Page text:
Defending an innocent person is “completely overwhelming,” says Foster. “Every time I see Barry Scheck”–the co-founder of the Innocence Project, an organization that uses DNA testing to exonerate wrongfully convicted defendants–“I’m like, ‘You know what, Barry? You can take those innocent people. I don’t want them–too much responsibility. Gimme the guilty ones.'”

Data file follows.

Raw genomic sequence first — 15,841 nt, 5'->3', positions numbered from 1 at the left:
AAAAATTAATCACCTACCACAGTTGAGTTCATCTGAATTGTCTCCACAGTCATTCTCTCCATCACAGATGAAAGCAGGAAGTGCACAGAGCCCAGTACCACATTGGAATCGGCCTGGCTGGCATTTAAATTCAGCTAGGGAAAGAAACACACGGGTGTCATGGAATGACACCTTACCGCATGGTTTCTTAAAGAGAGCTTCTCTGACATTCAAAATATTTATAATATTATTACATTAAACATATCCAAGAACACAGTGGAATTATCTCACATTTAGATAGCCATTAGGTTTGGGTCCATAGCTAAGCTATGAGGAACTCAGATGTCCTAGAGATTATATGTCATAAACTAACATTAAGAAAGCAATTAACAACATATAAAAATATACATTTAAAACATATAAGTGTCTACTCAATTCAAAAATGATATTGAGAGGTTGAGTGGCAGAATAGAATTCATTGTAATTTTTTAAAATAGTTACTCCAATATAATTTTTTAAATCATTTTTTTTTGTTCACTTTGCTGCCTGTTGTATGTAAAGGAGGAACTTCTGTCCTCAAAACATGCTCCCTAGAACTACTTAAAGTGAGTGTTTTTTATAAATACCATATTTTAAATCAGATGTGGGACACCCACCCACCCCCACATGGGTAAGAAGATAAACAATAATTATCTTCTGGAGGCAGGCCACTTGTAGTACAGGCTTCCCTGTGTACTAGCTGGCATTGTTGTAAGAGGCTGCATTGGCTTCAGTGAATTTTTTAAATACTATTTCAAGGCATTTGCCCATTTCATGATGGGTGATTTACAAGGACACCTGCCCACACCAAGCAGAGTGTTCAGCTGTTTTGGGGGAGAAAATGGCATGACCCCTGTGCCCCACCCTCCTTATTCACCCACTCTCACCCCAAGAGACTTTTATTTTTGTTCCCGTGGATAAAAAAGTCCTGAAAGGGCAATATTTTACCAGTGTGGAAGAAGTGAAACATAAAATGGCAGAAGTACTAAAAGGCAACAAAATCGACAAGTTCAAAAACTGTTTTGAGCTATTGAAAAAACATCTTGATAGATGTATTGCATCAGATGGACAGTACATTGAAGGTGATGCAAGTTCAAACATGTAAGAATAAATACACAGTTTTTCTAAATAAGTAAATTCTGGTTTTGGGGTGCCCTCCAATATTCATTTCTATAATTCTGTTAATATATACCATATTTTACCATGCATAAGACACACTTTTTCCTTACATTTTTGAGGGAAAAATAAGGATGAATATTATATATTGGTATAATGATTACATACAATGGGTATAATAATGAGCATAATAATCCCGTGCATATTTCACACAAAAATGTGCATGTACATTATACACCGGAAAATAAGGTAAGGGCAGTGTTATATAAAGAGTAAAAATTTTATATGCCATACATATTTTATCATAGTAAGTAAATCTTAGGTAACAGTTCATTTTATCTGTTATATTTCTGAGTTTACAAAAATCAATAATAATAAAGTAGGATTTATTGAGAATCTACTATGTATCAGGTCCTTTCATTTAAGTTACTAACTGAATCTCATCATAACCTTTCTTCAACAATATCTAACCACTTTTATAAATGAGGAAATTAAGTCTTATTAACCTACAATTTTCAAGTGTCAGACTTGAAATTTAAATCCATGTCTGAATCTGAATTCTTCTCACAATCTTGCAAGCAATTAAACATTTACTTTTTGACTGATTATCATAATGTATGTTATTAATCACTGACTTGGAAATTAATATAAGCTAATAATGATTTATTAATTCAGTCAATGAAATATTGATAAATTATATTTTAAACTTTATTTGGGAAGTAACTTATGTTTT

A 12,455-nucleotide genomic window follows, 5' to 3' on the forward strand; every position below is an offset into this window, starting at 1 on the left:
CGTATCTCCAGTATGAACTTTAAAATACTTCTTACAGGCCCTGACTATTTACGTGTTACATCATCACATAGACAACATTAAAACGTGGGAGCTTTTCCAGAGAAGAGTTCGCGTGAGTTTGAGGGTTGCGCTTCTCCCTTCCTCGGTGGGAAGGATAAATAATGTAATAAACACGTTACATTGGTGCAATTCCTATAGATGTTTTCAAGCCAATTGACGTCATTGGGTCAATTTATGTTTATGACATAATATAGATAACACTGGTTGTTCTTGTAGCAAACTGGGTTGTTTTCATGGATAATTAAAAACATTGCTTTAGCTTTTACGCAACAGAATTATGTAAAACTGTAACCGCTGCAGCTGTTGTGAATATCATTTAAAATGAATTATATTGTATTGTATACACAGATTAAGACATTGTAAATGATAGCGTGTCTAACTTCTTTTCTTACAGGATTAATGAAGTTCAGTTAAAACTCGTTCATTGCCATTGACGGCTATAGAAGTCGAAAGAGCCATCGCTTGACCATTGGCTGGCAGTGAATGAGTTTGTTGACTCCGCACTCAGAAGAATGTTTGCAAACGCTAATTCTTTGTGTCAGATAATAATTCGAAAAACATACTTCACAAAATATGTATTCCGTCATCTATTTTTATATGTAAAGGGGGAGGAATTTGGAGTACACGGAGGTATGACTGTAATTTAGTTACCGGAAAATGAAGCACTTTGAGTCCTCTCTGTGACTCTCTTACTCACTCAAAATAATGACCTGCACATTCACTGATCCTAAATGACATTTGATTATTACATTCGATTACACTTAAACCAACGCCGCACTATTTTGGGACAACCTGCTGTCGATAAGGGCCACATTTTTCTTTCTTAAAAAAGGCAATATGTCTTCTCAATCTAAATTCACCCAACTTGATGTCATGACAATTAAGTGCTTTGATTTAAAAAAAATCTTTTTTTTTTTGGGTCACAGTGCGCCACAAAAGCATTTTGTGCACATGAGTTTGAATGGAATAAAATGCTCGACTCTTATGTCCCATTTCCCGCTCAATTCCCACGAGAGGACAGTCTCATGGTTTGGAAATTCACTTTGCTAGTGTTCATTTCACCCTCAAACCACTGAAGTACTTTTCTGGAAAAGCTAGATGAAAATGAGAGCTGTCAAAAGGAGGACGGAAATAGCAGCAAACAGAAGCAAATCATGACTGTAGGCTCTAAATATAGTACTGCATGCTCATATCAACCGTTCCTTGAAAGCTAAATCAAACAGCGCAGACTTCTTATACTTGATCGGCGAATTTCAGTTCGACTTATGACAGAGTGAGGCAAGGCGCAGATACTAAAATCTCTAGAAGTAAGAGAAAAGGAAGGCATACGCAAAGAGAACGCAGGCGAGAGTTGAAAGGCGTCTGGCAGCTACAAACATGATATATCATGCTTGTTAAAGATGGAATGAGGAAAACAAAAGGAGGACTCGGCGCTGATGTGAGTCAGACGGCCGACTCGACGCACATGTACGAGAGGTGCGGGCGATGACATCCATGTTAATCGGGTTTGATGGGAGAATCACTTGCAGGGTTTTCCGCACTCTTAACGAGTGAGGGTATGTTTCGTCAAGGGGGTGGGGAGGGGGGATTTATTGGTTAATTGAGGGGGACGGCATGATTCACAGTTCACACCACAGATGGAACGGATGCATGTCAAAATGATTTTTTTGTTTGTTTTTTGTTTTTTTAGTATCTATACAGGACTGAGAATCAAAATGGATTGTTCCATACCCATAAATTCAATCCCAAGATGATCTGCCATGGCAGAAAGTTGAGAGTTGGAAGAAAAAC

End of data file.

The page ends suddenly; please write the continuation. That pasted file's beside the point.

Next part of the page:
This outlook, however, doesn’t affect her ability to understand both sides of a case. “I do care if my client gets executed, no matter what hideous, horrible thing they’ve done. And believe me, most of them have done pretty hideous, horrible things,” she says. “I also have empathy for the people that they have hurt. I really believe that you cannot do this work effectively unless you can embrace that hurt and that gut-wrenching sorrow. You have to sort of own it all in order to stand up and ask that a jury spare somebody’s life. And so there are many nights when I go home and sob.”
Read the full story here.